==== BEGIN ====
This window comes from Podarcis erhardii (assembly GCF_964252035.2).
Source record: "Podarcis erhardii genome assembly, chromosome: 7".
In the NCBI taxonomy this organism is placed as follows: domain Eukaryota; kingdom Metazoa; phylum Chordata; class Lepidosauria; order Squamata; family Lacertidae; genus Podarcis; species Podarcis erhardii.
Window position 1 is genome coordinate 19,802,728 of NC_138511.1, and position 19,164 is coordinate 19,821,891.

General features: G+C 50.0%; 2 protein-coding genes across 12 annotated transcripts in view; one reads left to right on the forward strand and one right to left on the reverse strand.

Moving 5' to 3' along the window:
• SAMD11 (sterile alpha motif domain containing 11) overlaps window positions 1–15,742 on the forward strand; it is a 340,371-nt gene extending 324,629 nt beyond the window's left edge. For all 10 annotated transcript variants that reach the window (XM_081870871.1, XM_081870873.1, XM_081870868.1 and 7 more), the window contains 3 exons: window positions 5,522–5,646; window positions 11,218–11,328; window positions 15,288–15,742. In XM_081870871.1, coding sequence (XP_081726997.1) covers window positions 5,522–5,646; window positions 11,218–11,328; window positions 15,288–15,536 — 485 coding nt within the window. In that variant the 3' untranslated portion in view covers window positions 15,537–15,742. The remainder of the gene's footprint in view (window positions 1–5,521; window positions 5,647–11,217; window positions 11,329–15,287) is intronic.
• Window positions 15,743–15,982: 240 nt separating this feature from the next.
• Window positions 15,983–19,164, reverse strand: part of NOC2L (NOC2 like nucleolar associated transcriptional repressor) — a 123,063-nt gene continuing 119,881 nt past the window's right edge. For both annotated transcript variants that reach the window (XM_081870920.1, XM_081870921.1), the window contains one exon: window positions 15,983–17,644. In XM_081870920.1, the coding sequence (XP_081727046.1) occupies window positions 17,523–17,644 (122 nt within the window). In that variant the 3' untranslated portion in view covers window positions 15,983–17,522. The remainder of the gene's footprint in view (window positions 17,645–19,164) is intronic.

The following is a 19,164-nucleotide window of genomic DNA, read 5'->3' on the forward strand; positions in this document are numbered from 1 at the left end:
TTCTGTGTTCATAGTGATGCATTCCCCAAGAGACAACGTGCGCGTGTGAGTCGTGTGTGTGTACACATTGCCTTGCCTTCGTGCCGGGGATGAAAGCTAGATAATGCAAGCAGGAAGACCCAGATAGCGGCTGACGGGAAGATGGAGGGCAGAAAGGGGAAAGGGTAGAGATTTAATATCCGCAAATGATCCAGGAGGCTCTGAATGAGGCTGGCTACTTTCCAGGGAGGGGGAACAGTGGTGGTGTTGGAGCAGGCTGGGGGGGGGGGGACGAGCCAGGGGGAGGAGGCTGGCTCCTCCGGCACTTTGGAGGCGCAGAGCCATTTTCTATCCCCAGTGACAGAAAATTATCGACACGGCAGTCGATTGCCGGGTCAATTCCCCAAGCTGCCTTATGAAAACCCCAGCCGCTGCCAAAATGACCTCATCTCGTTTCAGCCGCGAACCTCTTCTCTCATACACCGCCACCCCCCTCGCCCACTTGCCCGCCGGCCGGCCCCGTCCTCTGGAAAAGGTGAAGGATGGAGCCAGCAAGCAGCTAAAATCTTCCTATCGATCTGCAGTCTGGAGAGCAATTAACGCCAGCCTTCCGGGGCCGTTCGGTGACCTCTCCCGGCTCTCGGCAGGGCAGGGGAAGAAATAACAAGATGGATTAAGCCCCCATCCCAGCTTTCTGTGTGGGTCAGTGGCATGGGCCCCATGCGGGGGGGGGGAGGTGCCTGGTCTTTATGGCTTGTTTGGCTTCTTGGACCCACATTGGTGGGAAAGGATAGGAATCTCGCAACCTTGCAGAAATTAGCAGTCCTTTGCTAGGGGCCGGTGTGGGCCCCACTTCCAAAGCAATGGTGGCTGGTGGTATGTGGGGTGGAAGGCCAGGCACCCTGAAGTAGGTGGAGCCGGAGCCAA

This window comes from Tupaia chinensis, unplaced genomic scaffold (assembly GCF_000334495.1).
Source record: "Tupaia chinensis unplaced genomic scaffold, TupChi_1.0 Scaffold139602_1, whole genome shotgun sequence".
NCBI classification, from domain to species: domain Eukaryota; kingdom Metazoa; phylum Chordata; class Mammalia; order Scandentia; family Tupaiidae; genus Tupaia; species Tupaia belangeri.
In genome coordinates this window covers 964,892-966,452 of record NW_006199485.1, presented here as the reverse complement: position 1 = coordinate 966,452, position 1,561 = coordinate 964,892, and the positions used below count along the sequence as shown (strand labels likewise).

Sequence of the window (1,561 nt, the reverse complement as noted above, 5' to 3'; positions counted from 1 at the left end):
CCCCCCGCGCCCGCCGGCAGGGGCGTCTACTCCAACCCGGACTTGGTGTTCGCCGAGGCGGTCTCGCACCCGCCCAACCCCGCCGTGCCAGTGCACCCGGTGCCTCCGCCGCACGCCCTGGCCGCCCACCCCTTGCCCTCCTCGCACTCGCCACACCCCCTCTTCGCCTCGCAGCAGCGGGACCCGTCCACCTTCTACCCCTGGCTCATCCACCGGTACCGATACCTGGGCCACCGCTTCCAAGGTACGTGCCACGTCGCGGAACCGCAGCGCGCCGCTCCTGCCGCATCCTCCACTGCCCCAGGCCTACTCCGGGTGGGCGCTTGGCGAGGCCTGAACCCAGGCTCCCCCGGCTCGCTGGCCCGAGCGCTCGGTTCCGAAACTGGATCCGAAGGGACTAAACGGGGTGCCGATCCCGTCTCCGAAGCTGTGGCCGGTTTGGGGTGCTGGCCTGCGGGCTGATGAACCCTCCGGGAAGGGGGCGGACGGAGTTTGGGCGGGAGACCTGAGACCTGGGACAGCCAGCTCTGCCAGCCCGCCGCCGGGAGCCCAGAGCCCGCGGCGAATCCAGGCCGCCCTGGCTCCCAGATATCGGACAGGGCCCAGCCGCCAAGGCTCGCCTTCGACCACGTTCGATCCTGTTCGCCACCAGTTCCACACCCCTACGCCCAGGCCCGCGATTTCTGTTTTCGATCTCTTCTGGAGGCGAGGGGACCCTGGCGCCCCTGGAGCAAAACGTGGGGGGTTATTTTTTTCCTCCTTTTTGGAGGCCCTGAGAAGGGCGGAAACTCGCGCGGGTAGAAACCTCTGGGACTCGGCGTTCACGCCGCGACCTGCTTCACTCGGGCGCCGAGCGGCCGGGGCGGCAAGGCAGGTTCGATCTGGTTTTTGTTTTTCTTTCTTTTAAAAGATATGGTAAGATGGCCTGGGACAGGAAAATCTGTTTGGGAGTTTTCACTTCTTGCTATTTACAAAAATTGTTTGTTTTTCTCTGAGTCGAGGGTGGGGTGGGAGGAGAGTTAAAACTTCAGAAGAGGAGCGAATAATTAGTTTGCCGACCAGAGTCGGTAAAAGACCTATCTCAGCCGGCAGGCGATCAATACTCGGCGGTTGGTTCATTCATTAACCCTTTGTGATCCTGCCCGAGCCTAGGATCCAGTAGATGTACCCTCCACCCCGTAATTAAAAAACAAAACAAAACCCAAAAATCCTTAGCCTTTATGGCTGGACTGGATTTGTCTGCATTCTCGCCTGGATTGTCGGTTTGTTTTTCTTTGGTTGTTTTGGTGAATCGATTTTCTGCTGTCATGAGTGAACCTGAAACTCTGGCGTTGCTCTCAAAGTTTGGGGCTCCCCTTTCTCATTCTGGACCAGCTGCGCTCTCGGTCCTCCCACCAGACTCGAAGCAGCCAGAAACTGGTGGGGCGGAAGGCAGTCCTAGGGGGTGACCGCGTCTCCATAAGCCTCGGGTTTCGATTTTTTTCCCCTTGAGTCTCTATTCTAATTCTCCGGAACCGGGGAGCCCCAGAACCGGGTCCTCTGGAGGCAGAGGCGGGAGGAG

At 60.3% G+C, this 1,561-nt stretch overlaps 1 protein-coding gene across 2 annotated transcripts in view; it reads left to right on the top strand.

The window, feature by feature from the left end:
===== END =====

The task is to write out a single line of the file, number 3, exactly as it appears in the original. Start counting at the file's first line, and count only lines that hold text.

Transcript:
In the NCBI taxonomy this organism is placed as follows: domain Eukaryota; kingdom Metazoa; phylum Chordata; class Lepidosauria; order Squamata; family Lacertidae; genus Podarcis; species Podarcis erhardii.